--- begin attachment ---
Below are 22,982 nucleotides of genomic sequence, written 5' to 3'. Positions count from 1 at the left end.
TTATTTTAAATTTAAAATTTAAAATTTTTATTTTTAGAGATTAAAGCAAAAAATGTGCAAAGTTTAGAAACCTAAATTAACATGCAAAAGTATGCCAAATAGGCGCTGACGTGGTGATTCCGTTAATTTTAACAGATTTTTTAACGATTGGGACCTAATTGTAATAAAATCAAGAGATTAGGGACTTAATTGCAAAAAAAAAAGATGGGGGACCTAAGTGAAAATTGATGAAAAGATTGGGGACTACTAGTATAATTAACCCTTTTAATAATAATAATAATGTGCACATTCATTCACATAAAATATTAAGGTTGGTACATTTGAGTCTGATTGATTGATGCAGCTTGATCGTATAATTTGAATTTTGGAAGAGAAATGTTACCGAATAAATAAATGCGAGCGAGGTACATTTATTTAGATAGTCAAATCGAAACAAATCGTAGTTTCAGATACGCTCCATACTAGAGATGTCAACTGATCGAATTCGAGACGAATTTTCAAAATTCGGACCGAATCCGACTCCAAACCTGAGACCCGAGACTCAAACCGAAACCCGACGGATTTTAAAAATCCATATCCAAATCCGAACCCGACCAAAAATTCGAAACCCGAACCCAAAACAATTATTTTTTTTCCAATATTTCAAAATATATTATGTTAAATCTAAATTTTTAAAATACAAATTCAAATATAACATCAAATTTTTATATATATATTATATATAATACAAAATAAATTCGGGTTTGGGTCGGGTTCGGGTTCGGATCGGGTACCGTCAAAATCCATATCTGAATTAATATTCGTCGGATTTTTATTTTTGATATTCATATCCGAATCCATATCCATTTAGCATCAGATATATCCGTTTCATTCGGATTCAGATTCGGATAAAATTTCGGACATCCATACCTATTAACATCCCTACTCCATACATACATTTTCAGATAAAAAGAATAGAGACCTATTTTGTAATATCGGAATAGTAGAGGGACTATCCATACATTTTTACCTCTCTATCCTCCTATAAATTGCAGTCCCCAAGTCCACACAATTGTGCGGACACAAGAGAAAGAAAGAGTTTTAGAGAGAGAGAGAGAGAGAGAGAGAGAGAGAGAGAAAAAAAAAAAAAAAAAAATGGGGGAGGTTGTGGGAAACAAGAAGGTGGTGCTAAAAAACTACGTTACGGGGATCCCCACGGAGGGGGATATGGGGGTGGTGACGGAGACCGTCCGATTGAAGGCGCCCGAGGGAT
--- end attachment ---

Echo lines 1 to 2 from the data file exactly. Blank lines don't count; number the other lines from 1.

Below are 22,982 nucleotides of genomic sequence, written 5' to 3'. Positions count from 1 at the left end.
TTATTTTAAATTTAAAATTTAAAATTTTTATTTTTAGAGATTAAAGCAAAAAATGTGCAAAGTTTAGAAACCTAAATTAACATGCAAAAGTATGCCAAATAGGCGCTGACGTGGTGATTCCGTTAATTTTAACAGATTTTTTAACGATTGGGACCTAATTGTAATAAAATCAAGAGATTAGGGACTTAATTGCAAAAAAAAAAGATGGGGGACCTAAGTGAAAATTGATGAAAAGATTGGGGACTACTAGTATAATTAACCCTTTTAATAATAATAATAATGTGCACATTCATTCACATAAAATATTAAGGTTGGTACATTTGAGTCTGATTGATTGATGCAGCTTGATCGTATAATTTGAATTTTGGAAGAGAAATGTTACCGAATAAATAAATGCGAGCGAGGTACATTTATTTAGATAGTCAAATCGAAACAAATCGTAGTTTCAGATACGCTCCATACTAGAGATGTCAACTGATCGAATTCGAGACGAATTTTCAAAATTCGGACCGAATCCGACTCCAAACCTGAGACCCGAGACTCAAACCGAAACCCGACGGATTTTAAAAATCCATATCCAAATCCGAACCCGACCAAAAATTCGAAACCCGAACCCAAAACAATTATTTTTTTTCCAATATTTCAAAATATATTATGTTAAATCTAAATTTTTAAAATACAAATTCAAATATAACATCAAATTTTTATATATATATTATATATAATACAAAATAAATTCGGGTTTGGGTCGGGTTCGGGTTCGGATCGGGTACCGTCAAAATCCATATCTGAATTAATATTCGTCGGATTTTTATTTTTGATATTCATATCCGAATCCATATCCATTTAGCATCAGATATATCCGTTTCATTCGGATTCAGATTCGGATAAAATTTCGGACATCCATACCTATTAACATCCCTACTCCATACATACATTTTCAGATAAAAAGAATAGAGACCTATTTTGTAATATCGGAATAGTAGAGGGACTATCCATACATTTTTACCTCTCTATCCTCCTATAAATTGCAGTCCCCAAGTCCACACAATTGTGCGGACACAAGAGAAAGAAAGAGTTTTAGAGAGAGAGAGAGAGAGAGAGAGAGAGAGAGAGAAAAAAAAAAAAAAAAAAATGGGGGAGGTTGTGGGAAACAAGAAGGTGGTGCTAAAAAACTACGTTACGGGGATCCCCACGGAGGGGGATATGGGGGTGGTGACGGAGACCGTCCGATTGAAGGCGCCCGAGGGAT